i’ve always called them ‘sugar beads’. to tell the truth i didn’t know for a long time that you didn’t want them. when i was ready to make my first lemon meringue pie i read so many recipes and tips that it was hard to decide which one to follow. the ingredients are basically all the same, i believe it’s in the learning to use the tips that determines the out come and to be what you want. i took a tip from each one and went for it. first time luck because i thought it was great. not one pie has ever came out the same way. it has always been better then the last one in one way or another. i do a 5 egg LMPie. i differ in only to using fresh eggs. too old and they only foam up. one true tip is separate each egg into a separate bowl first before adding to others. any yolk in the white throw it out & wash bowl. to whites i add crm of tarter,1/8 tsp per egg, a tsp baking powder, that dash of salt & a tsp vanilla. room temp them. i have put them into the microwave for 8 seconds. i just read you can put the eggs (in shell) in warm water for 10 minutes to rm temp.( i haven’t tried it yet.) outside of a hand wire whip i thought my beater was good, until i used my daughters new beater with a instant turbo power blaster. my whites were beautiful glossy stiff peaks and going on top the ‘hot’ filling in under a minutes time touching the crust all around. what great looking curled peaks. i do 2 Tbsp reg. sugar per egg. 1/2c per 5 eggs. i bake 20 minutes at 325 degrees. i thought the ‘beads’ came from not letting it cool before putting it in the refrigerator but i bake in the early hours of the morning like starting at midnight, so when it comes out of the oven it goes right in the icebox. and i go to bed. my husband loves the filling creamy custard with lemon syrup running on the bottom to spooned over the meringue. it’s a case of to each his own liking. but when i get up and see half the pie is gone i know i’ve mastered another one. good luck and know..really there are no ‘bad’ homemade pies.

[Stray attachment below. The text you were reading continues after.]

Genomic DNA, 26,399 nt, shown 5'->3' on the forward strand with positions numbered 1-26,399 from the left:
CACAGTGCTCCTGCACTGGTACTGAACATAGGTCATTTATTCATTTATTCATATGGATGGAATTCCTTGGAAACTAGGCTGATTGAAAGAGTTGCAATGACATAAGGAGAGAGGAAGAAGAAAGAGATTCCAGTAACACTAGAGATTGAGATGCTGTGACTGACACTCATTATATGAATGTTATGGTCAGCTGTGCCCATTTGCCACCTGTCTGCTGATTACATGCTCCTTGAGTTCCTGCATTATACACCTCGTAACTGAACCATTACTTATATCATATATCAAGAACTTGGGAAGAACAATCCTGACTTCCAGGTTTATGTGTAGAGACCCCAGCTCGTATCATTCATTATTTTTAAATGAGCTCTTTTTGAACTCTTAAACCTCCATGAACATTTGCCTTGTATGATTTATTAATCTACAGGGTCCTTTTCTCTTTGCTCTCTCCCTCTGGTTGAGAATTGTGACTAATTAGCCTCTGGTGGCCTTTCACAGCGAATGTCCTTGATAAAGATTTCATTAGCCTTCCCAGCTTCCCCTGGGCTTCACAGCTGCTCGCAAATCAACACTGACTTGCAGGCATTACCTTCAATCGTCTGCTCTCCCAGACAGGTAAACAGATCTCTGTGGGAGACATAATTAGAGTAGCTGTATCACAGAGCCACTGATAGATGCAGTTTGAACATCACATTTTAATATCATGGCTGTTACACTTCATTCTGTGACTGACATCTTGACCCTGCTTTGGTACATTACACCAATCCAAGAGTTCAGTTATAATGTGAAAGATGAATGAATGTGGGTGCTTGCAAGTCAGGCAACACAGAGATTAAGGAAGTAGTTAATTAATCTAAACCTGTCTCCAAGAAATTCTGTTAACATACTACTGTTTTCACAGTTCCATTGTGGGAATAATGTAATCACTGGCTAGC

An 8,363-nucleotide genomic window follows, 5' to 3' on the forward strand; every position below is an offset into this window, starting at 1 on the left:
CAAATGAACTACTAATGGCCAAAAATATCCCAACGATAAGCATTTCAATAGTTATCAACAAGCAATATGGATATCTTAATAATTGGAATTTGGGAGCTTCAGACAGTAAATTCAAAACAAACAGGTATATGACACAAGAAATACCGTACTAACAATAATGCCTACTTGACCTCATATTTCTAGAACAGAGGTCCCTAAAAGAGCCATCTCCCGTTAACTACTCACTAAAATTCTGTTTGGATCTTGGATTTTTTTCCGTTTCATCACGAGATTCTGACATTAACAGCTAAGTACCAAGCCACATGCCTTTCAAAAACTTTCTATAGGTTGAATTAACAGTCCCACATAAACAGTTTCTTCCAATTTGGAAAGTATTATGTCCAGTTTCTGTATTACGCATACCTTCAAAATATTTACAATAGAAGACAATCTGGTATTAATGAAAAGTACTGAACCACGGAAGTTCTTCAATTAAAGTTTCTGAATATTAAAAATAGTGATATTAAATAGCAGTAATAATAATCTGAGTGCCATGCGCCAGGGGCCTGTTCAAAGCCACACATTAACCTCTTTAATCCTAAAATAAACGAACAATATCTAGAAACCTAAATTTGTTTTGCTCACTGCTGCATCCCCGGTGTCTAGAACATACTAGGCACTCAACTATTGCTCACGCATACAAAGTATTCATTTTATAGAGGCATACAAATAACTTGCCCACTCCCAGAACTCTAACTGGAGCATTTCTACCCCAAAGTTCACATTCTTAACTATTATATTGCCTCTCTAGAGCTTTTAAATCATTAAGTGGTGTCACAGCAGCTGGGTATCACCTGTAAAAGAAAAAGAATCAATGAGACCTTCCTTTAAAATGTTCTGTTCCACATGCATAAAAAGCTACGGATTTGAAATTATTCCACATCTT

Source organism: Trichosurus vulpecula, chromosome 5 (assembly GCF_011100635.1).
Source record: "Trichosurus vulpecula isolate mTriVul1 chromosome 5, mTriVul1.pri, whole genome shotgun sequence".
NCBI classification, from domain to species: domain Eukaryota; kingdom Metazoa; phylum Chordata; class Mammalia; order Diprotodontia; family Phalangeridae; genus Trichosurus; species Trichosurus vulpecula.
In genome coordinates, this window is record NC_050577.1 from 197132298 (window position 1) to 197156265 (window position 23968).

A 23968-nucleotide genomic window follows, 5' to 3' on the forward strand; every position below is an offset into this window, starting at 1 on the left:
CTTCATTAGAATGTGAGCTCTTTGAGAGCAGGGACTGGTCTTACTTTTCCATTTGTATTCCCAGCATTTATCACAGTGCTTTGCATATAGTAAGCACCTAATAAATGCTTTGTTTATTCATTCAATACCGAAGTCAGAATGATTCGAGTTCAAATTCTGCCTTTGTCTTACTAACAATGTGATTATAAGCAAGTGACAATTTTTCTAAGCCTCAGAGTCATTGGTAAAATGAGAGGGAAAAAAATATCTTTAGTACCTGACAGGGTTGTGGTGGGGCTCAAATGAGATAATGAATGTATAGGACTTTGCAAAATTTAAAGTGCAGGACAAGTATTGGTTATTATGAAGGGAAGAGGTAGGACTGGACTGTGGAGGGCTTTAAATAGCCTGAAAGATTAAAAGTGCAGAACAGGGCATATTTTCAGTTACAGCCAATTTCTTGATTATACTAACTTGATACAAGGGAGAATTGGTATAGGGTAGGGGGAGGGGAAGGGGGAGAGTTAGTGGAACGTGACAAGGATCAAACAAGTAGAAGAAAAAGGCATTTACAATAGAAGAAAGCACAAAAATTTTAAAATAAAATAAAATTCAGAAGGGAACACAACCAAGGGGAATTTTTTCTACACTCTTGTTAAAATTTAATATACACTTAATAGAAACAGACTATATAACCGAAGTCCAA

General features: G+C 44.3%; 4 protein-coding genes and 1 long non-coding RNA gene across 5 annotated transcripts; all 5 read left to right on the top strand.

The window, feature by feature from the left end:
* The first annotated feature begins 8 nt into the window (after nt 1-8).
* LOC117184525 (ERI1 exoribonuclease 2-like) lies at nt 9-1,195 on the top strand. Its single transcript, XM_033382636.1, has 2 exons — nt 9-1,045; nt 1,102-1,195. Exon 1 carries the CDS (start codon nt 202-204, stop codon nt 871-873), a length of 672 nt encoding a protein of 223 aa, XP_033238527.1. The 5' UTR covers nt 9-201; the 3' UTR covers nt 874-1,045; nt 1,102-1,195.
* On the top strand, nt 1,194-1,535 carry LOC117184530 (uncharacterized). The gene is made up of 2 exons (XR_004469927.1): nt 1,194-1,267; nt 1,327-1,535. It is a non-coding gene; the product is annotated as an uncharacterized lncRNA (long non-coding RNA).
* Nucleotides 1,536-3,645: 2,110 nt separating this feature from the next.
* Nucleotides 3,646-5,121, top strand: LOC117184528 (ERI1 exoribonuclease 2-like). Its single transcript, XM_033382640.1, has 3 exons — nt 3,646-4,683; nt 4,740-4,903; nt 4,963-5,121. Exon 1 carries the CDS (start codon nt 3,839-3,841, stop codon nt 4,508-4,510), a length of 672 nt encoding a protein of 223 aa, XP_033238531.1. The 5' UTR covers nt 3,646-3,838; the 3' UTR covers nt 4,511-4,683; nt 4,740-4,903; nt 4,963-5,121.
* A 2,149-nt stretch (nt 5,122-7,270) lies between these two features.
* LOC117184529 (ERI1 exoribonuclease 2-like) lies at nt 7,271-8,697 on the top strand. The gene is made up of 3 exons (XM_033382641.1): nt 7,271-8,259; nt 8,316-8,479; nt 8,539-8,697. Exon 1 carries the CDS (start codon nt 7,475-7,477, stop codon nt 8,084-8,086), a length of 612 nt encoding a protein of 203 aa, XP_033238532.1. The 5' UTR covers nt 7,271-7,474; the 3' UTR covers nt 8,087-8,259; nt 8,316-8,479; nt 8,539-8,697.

• Kay says:

    OOPS! I meant to say PUT a meringue on hot filling not “but”. Sorry!

  • Kay says:

    I have been making meringue pies and entering them in fair competition for years and have walked away with the blue ribbon many times, here are some of my hints to a beautiful meringue. I always use room temperature eggs. There is a “meringue powder” made by Wilton that you can purchase in Wal Mart in the cake decorating section which I put in my egg whites to help create volume and stabilize the meringue. As most of my recipes use 3 egg yolks for the filling, my recipe for the meringue uses 3 egg whites, 2 slightly heaping tablespoons of the meringue powder, 3 tablespoons of HOT water, 1/2 teaspoon of vanilla. Beat together until starts to hold its shape then add 6 tablespoons of sugar one tablespoon at a time. I like to use super fine sugar as it seems to dissolve better. Another thing you can do to make sure that the sugar is dissolved is to rub a little bit of the meringue between your fingers after you feel you are done beating the egg whites, if you feel any graininess, then you need to beat a little longer. I was told that the little beads that sometimes form on the meringue are grains of sugar that did not completely dissolve. Another tip is to ALWAYS but meringue on a HOT filling. This might help with the weeping also. But it seems sometime you just can’t avoid the weeping. The weather can be a factor also in how well your meringue stands up. The pie that seems to give me the most trouble is Banana Cream pie. My theory is that you never know how much sugar is in your bananas and that can cause the pie to weep. As I said, that is just my theory, but I do know if I make a Banana Cream pie we want to eat it the same day, which usually isn’t a problem. I hope some of these hints will help some of you out.

  • Kay says:

    Thanks Jenny I’ll try that next time.

  • Helen says:

    I agree with all the hints. However, I find it better to wait until soft peaks form before adding the sugar, one tablespoon at a time, and beating till the sugar is dissolved before adding the next tablespoon.

  • Lucia says:

    Beating until sugar completely dissolved. Adding cream of tartar as noted…but I drizzle in corn starch that is cooked in a little water until clear and then cooled. And most important, after cooking just open oven door and allow to slowly cool. That help prevents shrinkage and weeping

  • In reply to Kay, I use about a Tbsp. sugar per egg white plus 1/2 tsp. creme de tarter per 3 egg whites.

  • I agree with all of your directions. I have had great success with meringue because I bake the pie and meringue for 15 minutes in a 350 degree oven. I cool the dessert for about an hour before putting it in the refrigerator.

  • Kay Fogleman says:

    I have the same problem and have tried all suggestions but it still weeps. I did not find the the article above helpful at all. She never even said how much sugar per egg white or tartar.
    Good luck

  • Joyce says:

    I do all the above but still my meringue weeps. What can I do to prevent that. Also what temperature is best to bake the meringue and for how long?